Tuesday, August 31, 2010

Front Row Seat to an Execution

King Abdullah bin Abdul Aziz. (2002 photo)Image via Wikipedia
This article brought back memories of some trips to the Kingdom of Saudi Arabia.  Occasionally there would be an article in the Jeddah paper about a public execution that had occurred the Friday before. What made the whole thing macabre was the beheading took place at the end of a Muslim worship service.

I was told that if westerners attended, they made a point of putting them in the front row, where they'd get a real good look at Saudi-style justice.

The image came to mind of a Southern Baptist service in the US or Canada ending with announcements: "at the end of the service today, we will be beheading brother Bob for adultery. Please stick around, if you can. We'll be serving strawberries and cream on the lawn afterwards...."

I just can't understand the mind that uncritically celebrates multiculturalism. To me the unwillingness to differentiate among religions and cultures is an abnegation of rationality. I suspect what is at work in many cases is an effort to deny the supremacy of one particular culture --  western judeo-christianity.

Meanwhile, raise a glass to multiculturalism, and give the sheik a wave -- "see you at the beheading"!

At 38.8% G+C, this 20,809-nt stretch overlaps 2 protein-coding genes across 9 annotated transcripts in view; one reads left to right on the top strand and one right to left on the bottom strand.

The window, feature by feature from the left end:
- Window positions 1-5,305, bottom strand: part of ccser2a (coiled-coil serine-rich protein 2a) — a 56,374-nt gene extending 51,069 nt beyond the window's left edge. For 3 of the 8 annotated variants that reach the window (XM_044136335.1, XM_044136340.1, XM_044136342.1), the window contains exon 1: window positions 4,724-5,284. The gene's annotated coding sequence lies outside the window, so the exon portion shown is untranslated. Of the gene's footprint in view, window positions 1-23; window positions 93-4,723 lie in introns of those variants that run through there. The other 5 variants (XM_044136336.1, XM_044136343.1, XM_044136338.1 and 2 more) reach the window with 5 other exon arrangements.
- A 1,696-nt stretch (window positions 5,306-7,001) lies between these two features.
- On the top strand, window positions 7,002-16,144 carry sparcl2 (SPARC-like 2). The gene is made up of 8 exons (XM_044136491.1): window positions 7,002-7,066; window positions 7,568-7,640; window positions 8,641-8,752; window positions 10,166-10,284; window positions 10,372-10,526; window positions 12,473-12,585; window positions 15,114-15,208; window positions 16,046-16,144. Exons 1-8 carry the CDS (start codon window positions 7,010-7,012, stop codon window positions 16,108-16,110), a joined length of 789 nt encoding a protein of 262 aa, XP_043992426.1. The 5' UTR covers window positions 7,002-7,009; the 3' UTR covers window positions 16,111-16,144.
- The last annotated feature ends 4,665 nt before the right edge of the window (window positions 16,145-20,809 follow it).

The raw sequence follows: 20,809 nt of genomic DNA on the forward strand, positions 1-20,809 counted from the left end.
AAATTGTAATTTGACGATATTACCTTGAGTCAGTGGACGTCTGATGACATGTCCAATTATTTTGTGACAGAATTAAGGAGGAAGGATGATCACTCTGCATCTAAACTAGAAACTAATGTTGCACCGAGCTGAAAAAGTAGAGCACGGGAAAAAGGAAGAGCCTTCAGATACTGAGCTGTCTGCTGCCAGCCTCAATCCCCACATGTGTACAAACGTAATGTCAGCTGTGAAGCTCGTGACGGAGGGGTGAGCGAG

Enhanced by Zemanta


P@J said...

Interesting. Isn’t your religion is based on a public execution? You wear the symbol of a public execution as a token of faith, and one cannot walk into your place or worship without seeing an (often graphic) display of this public execution.

I suppose, based on your attitude about this aspect of the Saudi justice system, that you would not support the return of capital punishment in Canada?

RkBall said...

The key issues about the Cross are

a) it was more than just capital punishment; it was designed to be as painful and degrading as possible. In other words, it was intentional torture.

b) in the case of Christ, an innocent man was put to death.

I have no problem with the death penalty assuming there is no reasonable doubt about guilt, but see it as a proper function of the State, not the Church, and certainly not tacked on to the end of a Christian church service.

RkBall said...

The reason that the Cross is on display is not because of the injustice or gruesomeness of it but because of what it represents

* the dreadful penalty for man's transgressions against a holy God

* the supreme act of self-giving that Christ would take our sin, our sins, our guilt and shame upon himself for our sakes

* a reminder that we are called to be "crucified with Christ", i.e., we are to repent of wilful rebellion and self-sufficiency, and turn to God with all our hearts, minds, and bodies

"... nothing intellectually compelling or challenging.. bald assertions coupled to superstition... woefully pathetic"